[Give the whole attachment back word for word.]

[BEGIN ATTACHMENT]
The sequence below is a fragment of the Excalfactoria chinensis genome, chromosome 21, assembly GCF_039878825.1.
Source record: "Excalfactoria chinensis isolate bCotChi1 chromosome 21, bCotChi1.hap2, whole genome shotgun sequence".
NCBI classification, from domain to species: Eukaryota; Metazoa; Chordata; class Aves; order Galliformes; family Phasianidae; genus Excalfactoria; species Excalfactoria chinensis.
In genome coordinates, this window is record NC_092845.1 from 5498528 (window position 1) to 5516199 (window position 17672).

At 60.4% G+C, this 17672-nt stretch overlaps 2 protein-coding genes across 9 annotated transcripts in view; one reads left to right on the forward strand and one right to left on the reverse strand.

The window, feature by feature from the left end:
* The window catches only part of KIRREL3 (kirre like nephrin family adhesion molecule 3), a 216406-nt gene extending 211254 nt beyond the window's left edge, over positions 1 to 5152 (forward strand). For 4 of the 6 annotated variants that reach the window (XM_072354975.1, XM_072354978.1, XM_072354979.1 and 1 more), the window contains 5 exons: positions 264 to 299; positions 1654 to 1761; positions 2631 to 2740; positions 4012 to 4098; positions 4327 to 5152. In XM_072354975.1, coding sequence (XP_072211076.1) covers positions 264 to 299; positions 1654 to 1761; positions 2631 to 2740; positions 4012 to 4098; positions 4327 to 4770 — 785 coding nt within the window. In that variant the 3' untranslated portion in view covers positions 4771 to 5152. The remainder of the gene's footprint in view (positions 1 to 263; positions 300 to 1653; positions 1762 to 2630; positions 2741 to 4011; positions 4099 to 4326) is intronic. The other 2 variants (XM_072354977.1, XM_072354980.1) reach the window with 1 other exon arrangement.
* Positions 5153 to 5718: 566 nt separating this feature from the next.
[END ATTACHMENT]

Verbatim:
The sequence below is a fragment of the Excalfactoria chinensis genome, chromosome 21, assembly GCF_039878825.1.
Source record: "Excalfactoria chinensis isolate bCotChi1 chromosome 21, bCotChi1.hap2, whole genome shotgun sequence".
NCBI classification, from domain to species: Eukaryota; Metazoa; Chordata; class Aves; order Galliformes; family Phasianidae; genus Excalfactoria; species Excalfactoria chinensis.
In genome coordinates, this window is record NC_092845.1 from 5498528 (window position 1) to 5516199 (window position 17672).

At 60.4% G+C, this 17672-nt stretch overlaps 2 protein-coding genes across 9 annotated transcripts in view; one reads left to right on the forward strand and one right to left on the reverse strand.

The window, feature by feature from the left end:
* The window catches only part of KIRREL3 (kirre like nephrin family adhesion molecule 3), a 216406-nt gene extending 211254 nt beyond the window's left edge, over positions 1 to 5152 (forward strand). For 4 of the 6 annotated variants that reach the window (XM_072354975.1, XM_072354978.1, XM_072354979.1 and 1 more), the window contains 5 exons: positions 264 to 299; positions 1654 to 1761; positions 2631 to 2740; positions 4012 to 4098; positions 4327 to 5152. In XM_072354975.1, coding sequence (XP_072211076.1) covers positions 264 to 299; positions 1654 to 1761; positions 2631 to 2740; positions 4012 to 4098; positions 4327 to 4770 — 785 coding nt within the window. In that variant the 3' untranslated portion in view covers positions 4771 to 5152. The remainder of the gene's footprint in view (positions 1 to 263; positions 300 to 1653; positions 1762 to 2630; positions 2741 to 4011; positions 4099 to 4326) is intronic. The other 2 variants (XM_072354977.1, XM_072354980.1) reach the window with 1 other exon arrangement.
* Positions 5153 to 5718: 566 nt separating this feature from the next.